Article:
Welcome to stop number three on the Other Side of the Season blog tour. I have enjoyed the previous two stops and I hope that you have as well. (If you haven't visited the other blogs, all links are at the bottom of this post.) Today, Jenn J. McLeod author of The Other Side of the Season, stops by to talk about the artistic influence in her latest novel. I loved this post and I think that you will too ~ Kathryn.
Reflections Perceptions and Change by Jenn J McLeod
The question I’m asked the most is: Where do I get my story ideas? Pinpointing a moment, when that one kernel plants itself and grows in my mind, is not always easy. I can tell you The Other Side of the Season was the result of several seeds that for while all sprouted in different directions, a bit like an uncontrollable vine. One tendril wrapped itself tight around me, though, and wouldn’t let go, so I titled a new manuscript Seasons in Watercolour and, if that’s not a big enough hint as to the theme, I named my small town Watercolour Cove.
The art concept came about during a walk with my dad along the Nambucca Breakwall with its ‘accidental art gallery’ painted against a backdrop of the Pacific Ocean.
The minute I arrived home I banged out a story outline about a seventeen-year-old character—a budding artist—who back in 1979 spends too much time at the breakwall daydreaming about becoming the next Pro Hart (the real-life Broken Hill miner-turned-artist, considered Australia’s father of outback painting). When he isn’t drawing, David is skiving off with the teasing and tantalisingly pretty Tilly from the neighbouring property. His older brother, Matthew, has no time for such infatuations. His future is on the land and he plans to take over the family plantation.
Life is simple on top of the mountain for David, Matthew and Tilly until the
Using Pro Hart in my outline had been a dreadful mistake, however, as his name immediately conjured up memories of the old carpet cleaner commercial: ‘OH MISTA HART! WHATTA MESS?’ (You’d have to be my gen to remember that!) While I did keep the Pro Hart reference in the book, to clear that annoying advertising earworm I had to find a more contemporary artistic inspiration. I knew I wanted something poignant and evocative—an artistic approach that would fit with my female lead (who, by the way, has turned out to be my most challenging character yet, with her growth very much tied to how she sees herself—then and now—and how others have judged her.)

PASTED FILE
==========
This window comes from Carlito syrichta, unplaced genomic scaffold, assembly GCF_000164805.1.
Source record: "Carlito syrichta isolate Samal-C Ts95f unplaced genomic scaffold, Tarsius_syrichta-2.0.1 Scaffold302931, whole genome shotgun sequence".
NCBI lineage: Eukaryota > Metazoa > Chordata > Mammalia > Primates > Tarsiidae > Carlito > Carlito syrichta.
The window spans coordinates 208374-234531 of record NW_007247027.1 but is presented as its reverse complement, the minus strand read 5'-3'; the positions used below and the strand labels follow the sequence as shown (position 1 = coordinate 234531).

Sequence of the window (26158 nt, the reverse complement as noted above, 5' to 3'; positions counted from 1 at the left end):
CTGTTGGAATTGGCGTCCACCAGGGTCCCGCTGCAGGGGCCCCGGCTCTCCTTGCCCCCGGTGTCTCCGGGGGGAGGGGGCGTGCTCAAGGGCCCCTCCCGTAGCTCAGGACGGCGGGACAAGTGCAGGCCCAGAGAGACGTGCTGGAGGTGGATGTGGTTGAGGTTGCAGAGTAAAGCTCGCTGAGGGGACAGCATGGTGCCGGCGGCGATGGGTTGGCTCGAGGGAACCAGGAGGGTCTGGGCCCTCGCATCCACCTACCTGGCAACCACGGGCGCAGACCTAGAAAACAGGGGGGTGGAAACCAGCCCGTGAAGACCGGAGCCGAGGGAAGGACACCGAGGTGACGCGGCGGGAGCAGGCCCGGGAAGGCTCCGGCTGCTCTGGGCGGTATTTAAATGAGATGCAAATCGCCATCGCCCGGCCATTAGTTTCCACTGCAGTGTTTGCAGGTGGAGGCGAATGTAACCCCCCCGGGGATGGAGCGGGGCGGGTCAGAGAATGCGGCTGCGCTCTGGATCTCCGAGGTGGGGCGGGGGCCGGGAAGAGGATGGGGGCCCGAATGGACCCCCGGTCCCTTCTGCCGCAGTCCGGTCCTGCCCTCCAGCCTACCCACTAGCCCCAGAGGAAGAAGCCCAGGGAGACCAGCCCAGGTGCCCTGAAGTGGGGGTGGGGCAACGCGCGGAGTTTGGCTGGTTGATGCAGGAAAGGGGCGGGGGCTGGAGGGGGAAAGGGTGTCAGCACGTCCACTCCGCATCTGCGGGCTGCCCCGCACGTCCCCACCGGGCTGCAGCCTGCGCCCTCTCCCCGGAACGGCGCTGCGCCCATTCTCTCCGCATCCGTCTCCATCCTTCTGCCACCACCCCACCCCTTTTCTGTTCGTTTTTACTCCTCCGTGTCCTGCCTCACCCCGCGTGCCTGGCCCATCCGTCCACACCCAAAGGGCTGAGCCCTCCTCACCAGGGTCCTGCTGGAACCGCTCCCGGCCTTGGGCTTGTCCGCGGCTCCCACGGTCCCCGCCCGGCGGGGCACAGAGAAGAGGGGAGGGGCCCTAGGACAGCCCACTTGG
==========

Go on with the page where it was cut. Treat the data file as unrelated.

I remember being taught about ‘the rule of reflection’ at school and the ‘reflective’ theme worked on so many other levels that when my artist character is commissioned to create an installation for the town centre, I searched for artists working with reflections: photographers like this, painters like Alex Alemany, sculptors like environmental artist, Rob Mullholland. I couldn’t decide which way to go so I made my character brilliant at everything!!!!!
|Work by Rob Mullholland|
Used with permission.
But I felt such a connection to Rob Mullholland’s ethereal and ‘reflective’ pieces. (Plus the guy has an installation titled The Four Seasons that “speaks of journeys and homecomings and reconnecting to our ancestral roots”! That’s my small town stories in a nutshell, so it was obviously meant to be.) You can find this and more on Rob’s Facebook page. And more about his work here.
I also found an Aussie artist inspiring me. I found Richard Claremont and his Remembered Landscapes on Facebook and his Night of the Carnival pieces were so impacting I was taken back to a time when I was a wild spirit in 1979, much like young Tilly. (You can see his amazing work on Richard's website)
The second story idea for this novel sprouted from a local newspaper article I read several years ago, about a third generation banana plantation family. The ‘lovely bunch of brothers’, now in their seventies, were about to hang up their last banana hand and sell their land. With the Coffs Harbour landmark likely become a residential property developer’s dream, I wondered about the emotions attached to letting go of something they’d worked for so long. Soon I found myself imagining life for the brothers three decades ago—young men working the steep, snake-infested slopes of a Coffs Coast banana plantation. My work of fiction was growing.
I knew then, if I could pull together the Nambucca breakwall and the Coffs banana plantation to make a small seaside town, I’d have a big story to tell.
The Other Side of the Season, with its dual time period and multiple point of view, has been the most challenging and the most rewarding novel to date. I hope readers love it as much as I do.
Book information and BUY links - www.jennjmcleod.com/book-room
Connect with Jenn on Facebook www.facebook.com/jennjmcleod.books and Twitter @jennjmcleod or join in the discussion at Readers of Jenn J McLeod Facebook group (no cat memes allowed!)
Enjoyed this post? Don't forget to visit all of the other stops and wonderful blogs taking part in The Other Side of The Season Blog Tour.